The crystal structure and the crystallite size of the synthesized nanoparticles can be determined using the X-ray diffraction technique. The basic principle behind the X-ray diffraction technique is the diffraction of the x rays from the periodic lattice of the crystal.
The main condition for the diffraction to occur is that the wavelength of the wave must be comparable to the size of the diffracting object and here in the case of interplanar distance in the crystal, it is of the same order of the wavelength of the x rays. In the case of crystals there scattering from many atoms and the intensity from all these scatterings add up either constructively or destructively based on their phase difference between the scattered beams. The basic equation used is the Braggs law which relates the interplanar distance, the wavelength and the order of the diffracted beam.
An x-ray diffractometer consists of three components mainly and they are the x-ray source, the specimen and the detector. All of these three lie in the circumference of a circle called the focusing circle. The Bragg angle () is the angle between the detector and the projection of the x-ray source and is half the value of the angle between the detector and the projection of the x-ray source. In this particular setup called (theta 2theta), the detector moves with a certain range of the angle while the x-ray source is fixed. The value of the intensity of the diffracted beam for various values of the angle(2theta) is plotted against the 2 theta value. For each plane with specific Miller indices, the will be a peak for a particular angle for a given sample.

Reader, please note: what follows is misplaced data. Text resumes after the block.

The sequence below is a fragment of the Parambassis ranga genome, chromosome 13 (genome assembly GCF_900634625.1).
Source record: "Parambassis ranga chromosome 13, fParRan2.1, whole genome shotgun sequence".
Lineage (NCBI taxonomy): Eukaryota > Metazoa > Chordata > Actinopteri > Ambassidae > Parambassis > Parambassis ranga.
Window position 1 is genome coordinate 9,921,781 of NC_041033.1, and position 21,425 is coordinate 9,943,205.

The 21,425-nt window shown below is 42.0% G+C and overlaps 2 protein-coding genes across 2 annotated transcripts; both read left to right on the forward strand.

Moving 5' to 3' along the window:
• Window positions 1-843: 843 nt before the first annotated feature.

The x-ray diffraction spectra also give an idea about the average crystallite size of the particles in the sample and can be calculated from the width of the intensity peaks using the Debye Scherrer formula. (diameter(d) =.9lambda /beta costheta)